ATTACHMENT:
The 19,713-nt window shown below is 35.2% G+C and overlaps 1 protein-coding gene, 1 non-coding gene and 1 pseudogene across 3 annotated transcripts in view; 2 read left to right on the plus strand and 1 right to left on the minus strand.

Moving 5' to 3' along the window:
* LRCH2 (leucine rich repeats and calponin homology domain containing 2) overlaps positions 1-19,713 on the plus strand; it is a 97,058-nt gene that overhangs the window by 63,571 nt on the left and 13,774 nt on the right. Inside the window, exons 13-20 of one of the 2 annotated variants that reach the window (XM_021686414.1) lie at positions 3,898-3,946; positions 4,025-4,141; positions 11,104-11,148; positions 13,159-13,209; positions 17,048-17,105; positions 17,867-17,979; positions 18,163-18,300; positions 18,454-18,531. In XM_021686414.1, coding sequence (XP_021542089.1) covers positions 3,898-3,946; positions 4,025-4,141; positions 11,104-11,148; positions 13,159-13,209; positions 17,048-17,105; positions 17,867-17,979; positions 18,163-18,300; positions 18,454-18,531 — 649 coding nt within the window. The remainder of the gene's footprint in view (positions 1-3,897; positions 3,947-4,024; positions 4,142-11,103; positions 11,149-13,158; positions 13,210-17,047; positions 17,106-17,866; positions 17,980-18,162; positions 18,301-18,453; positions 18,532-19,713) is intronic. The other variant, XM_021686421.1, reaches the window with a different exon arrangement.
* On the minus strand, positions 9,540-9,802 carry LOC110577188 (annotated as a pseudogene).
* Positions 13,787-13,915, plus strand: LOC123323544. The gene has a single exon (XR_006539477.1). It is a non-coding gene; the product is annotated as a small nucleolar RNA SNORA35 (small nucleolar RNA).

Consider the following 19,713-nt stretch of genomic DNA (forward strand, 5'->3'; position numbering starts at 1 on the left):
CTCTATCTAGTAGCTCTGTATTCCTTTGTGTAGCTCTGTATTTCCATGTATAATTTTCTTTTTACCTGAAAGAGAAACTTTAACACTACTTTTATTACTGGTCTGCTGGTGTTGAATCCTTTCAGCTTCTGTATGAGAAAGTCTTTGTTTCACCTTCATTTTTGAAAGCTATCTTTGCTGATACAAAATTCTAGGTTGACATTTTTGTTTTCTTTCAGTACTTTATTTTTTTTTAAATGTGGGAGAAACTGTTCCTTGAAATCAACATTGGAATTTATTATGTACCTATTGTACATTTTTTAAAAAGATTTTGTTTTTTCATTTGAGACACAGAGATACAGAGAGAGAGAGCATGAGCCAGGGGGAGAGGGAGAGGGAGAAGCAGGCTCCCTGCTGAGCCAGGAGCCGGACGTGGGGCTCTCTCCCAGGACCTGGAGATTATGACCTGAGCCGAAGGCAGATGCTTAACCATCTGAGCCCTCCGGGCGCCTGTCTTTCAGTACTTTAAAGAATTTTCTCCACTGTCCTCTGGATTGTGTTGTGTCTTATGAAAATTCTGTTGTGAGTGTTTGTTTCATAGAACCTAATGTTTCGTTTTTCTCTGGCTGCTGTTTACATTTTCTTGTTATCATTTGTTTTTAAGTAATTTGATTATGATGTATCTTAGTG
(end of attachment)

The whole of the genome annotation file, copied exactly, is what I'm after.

The 19,713-nt window shown below is 35.2% G+C and overlaps 1 protein-coding gene, 1 non-coding gene and 1 pseudogene across 3 annotated transcripts in view; 2 read left to right on the plus strand and 1 right to left on the minus strand.

Moving 5' to 3' along the window:
* LRCH2 (leucine rich repeats and calponin homology domain containing 2) overlaps positions 1-19,713 on the plus strand; it is a 97,058-nt gene that overhangs the window by 63,571 nt on the left and 13,774 nt on the right. Inside the window, exons 13-20 of one of the 2 annotated variants that reach the window (XM_021686414.1) lie at positions 3,898-3,946; positions 4,025-4,141; positions 11,104-11,148; positions 13,159-13,209; positions 17,048-17,105; positions 17,867-17,979; positions 18,163-18,300; positions 18,454-18,531. In XM_021686414.1, coding sequence (XP_021542089.1) covers positions 3,898-3,946; positions 4,025-4,141; positions 11,104-11,148; positions 13,159-13,209; positions 17,048-17,105; positions 17,867-17,979; positions 18,163-18,300; positions 18,454-18,531 — 649 coding nt within the window. The remainder of the gene's footprint in view (positions 1-3,897; positions 3,947-4,024; positions 4,142-11,103; positions 11,149-13,158; positions 13,210-17,047; positions 17,106-17,866; positions 17,980-18,162; positions 18,301-18,453; positions 18,532-19,713) is intronic. The other variant, XM_021686421.1, reaches the window with a different exon arrangement.
* On the minus strand, positions 9,540-9,802 carry LOC110577188 (annotated as a pseudogene).
* Positions 13,787-13,915, plus strand: LOC123323544. The gene has a single exon (XR_006539477.1). It is a non-coding gene; the product is annotated as a small nucleolar RNA SNORA35 (small nucleolar RNA).

Consider the following 19,713-nt stretch of genomic DNA (forward strand, 5'->3'; position numbering starts at 1 on the left):
CTCTATCTAGTAGCTCTGTATTCCTTTGTGTAGCTCTGTATTTCCATGTATAATTTTCTTTTTACCTGAAAGAGAAACTTTAACACTACTTTTATTACTGGTCTGCTGGTGTTGAATCCTTTCAGCTTCTGTATGAGAAAGTCTTTGTTTCACCTTCATTTTTGAAAGCTATCTTTGCTGATACAAAATTCTAGGTTGACATTTTTGTTTTCTTTCAGTACTTTATTTTTTTTTAAATGTGGGAGAAACTGTTCCTTGAAATCAACATTGGAATTTATTATGTACCTATTGTACATTTTTTAAAAAGATTTTGTTTTTTCATTTGAGACACAGAGATACAGAGAGAGAGAGCATGAGCCAGGGGGAGAGGGAGAGGGAGAAGCAGGCTCCCTGCTGAGCCAGGAGCCGGACGTGGGGCTCTCTCCCAGGACCTGGAGATTATGACCTGAGCCGAAGGCAGATGCTTAACCATCTGAGCCCTCCGGGCGCCTGTCTTTCAGTACTTTAAAGAATTTTCTCCACTGTCCTCTGGATTGTGTTGTGTCTTATGAAAATTCTGTTGTGAGTGTTTGTTTCATAGAACCTAATGTTTCGTTTTTCTCTGGCTGCTGTTTACATTTTCTTGTTATCATTTGTTTTTAAGTAATTTGATTATGATGTATCTTAGTG